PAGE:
If you are employed, you may be able to deduct a wide range of work-related expenses from your taxable income. You can even deduct certain job search expenses. If you are self-employed, an even wider range of deductions may be available to you. Limits apply to these tax deductions, however.
To deduct work expenses, your expenses must be business-related. You can't, for example, take your family to Disney World and write off the entire trip just because you met a client for lunch in Orlando. Instead, you must separate business-related and non-business-related expenses and deduct only business-related expenses. Your expenses also must be "ordinary and necessary" expenses -- expenses that are common and accepted in your particular industry and that are helpful and appropriate under the circumstances. You cannot deduct expenses that were reimbursed to you. If you are an employee, you can only deduct expenses that exceed 2 percent of your adjusted gross income.
Home Office Expenses
If you work at home, you can claim a deduction for home office expenses, as long as you devote an area exclusively to office space. The deduction applies to all expenses closely related to home ownership, including operating expenses and depreciation. The amount you may deduct is proportional to the percentage of your home's square footage that you devote to office space. If you use 10 percent of your home for a home office, for example, you may deduct 10 percent of your homeowner's expenses.
You may deduct dues you pay for membership in professional associations -- bar association dues if you are a lawyer, for example. You also may deduct subscriptions to professional journals. You may deduct tuition and fees for work-related education, even if it's not required by your employer, as long as the education serves to increase skills needed for your job. You can't deduct expenses for training to meet the minimum requirements of your job, however
Job Search Expenses
When searching for a job, you may deduct employment agency expenses, resume preparation and mailing expenses and, depending on how far you travel, travel expenses. You can't deduct these expenses if you are looking for your first job, or if you are seeking to change occupations. The total amount you can deduct is limited -- you may deduct only that portion of job search expenses that exceeds 2 percent of your adjusted gross income.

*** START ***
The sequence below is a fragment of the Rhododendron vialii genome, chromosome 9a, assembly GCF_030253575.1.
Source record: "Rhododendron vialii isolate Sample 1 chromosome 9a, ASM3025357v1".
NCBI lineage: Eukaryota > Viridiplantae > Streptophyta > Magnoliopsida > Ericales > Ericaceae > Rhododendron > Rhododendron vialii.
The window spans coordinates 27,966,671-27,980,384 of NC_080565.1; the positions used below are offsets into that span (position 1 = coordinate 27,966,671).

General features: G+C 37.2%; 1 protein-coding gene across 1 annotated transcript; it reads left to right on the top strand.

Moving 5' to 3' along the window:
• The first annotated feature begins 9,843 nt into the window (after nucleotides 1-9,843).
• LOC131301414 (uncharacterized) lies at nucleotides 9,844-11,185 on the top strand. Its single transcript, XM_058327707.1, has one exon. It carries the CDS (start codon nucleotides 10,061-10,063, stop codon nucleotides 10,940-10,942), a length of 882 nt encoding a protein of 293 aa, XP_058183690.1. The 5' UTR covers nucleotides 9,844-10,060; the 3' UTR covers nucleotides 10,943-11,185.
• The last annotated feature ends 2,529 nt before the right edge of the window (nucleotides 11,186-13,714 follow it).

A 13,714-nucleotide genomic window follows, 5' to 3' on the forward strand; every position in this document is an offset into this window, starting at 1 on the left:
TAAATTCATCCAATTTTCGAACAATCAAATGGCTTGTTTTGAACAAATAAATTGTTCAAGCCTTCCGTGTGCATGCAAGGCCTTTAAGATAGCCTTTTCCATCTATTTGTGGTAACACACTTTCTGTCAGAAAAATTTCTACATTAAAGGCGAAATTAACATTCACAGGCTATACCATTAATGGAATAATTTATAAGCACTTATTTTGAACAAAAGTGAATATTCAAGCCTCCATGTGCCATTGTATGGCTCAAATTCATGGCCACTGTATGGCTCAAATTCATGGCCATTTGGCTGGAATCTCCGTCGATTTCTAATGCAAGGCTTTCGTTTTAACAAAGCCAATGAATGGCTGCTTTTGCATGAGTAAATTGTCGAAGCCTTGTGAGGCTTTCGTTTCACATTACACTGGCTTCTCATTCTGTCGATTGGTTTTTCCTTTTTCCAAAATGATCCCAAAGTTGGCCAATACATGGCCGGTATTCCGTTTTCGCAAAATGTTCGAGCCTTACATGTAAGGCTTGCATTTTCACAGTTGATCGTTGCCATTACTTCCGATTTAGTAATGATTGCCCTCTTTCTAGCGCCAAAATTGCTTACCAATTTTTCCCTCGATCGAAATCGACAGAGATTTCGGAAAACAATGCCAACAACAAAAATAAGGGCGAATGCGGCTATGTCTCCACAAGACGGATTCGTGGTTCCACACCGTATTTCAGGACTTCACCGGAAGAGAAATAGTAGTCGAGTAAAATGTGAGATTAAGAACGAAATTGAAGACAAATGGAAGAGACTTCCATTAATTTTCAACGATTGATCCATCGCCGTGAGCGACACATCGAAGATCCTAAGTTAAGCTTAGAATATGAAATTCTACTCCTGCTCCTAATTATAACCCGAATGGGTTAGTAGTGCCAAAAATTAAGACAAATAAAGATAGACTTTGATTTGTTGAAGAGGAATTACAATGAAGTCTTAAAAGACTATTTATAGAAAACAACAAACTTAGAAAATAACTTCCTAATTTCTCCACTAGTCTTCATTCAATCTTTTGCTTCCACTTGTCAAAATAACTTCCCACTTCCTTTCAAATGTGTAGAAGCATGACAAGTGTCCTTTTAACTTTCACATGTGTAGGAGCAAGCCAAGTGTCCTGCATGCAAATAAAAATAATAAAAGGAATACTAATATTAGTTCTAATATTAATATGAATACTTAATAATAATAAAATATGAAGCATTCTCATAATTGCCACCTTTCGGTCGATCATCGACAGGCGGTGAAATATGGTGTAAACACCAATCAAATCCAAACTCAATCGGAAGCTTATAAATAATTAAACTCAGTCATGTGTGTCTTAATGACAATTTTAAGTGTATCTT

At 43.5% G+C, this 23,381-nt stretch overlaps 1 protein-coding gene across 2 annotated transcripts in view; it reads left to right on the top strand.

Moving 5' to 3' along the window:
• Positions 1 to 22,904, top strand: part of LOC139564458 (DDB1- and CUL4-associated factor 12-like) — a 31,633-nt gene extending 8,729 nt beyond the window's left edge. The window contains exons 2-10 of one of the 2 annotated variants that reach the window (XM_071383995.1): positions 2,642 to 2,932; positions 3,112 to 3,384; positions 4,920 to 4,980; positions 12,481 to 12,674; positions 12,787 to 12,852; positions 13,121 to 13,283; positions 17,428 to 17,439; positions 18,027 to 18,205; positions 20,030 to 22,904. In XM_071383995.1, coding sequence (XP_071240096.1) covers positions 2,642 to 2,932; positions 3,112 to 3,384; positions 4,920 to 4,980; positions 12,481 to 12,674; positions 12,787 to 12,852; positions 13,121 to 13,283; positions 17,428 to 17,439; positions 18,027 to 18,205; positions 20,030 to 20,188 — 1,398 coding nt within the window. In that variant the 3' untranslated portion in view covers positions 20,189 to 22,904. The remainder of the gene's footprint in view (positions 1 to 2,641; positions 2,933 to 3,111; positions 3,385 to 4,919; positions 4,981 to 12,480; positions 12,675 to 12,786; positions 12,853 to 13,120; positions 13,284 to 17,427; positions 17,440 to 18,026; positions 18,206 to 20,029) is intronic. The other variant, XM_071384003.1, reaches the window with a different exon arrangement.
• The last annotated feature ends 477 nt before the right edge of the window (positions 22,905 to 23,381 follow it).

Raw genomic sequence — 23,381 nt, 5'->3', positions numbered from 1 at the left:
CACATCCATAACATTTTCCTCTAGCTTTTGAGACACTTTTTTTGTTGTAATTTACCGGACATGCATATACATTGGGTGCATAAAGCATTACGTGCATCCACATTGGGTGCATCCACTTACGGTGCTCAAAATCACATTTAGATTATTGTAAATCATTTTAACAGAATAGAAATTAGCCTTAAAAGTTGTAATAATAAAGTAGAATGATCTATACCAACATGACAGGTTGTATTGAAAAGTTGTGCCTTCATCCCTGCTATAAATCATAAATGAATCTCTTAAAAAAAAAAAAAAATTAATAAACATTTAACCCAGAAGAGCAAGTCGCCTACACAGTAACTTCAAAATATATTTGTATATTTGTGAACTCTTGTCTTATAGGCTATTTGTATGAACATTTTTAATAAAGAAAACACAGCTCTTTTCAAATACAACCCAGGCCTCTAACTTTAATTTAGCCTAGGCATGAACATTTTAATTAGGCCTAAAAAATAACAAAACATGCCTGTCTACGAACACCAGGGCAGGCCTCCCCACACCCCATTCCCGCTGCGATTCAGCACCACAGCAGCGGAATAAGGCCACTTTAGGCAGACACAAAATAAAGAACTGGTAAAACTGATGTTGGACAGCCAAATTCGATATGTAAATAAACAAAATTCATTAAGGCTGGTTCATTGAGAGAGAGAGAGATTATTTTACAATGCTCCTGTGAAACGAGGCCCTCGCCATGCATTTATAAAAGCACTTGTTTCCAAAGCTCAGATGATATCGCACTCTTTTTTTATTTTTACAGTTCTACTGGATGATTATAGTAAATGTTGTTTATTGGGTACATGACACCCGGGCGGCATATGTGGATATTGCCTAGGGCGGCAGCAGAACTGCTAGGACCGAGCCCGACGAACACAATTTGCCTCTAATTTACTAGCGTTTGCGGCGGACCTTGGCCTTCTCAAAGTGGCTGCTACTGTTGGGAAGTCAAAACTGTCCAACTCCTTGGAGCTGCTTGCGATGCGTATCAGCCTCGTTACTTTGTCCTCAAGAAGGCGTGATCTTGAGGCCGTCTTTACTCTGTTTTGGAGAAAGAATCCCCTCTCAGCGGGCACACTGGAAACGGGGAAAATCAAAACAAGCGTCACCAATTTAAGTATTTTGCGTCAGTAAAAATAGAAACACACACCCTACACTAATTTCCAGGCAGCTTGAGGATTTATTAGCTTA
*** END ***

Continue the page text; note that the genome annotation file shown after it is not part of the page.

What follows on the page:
Travel and Entertainment
You generally may deduct all ordinary and necessary business travel expenses, as well as 50 percent of the cost of business dining and entertainment. In case of a tax audit, you must keep records indicating the business purpose, the names of the people you entertained or dined with, and the date and location of the event. If you drive for business purposes, the IRS allows you to deduct either your actual expenses or a standard IRS mileage rate -- 55.5 cents per mile in 2012.
You may deduct business-related insurance premiums that cover fire, storms, accidents, theft and even bad debts. You also may deduct malpractice and other professional liability insurance premiums. If you are an employee, you may deduct group health insurance if you pay the premiums yourself. If you take the home office deduction, you may deduct your homeowner's insurance premiums. You cannot deduct premiums for a policy that covers lost earnings, or for a life insurance policy that names you as a beneficiary.
- H&R Block: Tax Tips & Calculators
- Internal Revenue Service: Business Expenses
- Internal Revenue Service: Deducting Business Expenses
- Internal Revenue Service: Employee Business Expenses
- Internal Revenue Service: Deducting Travel, Entertainment and Gift Expenses
- Internal Revenue Service: Seven Tax Tips for Job Seekers
David Carnes has been a full-time writer since 1998 and has published two full-length novels. He spends much of his time in various Asian countries and is fluent in Mandarin Chinese. He earned a Juris Doctorate from the University of Kentucky College of Law.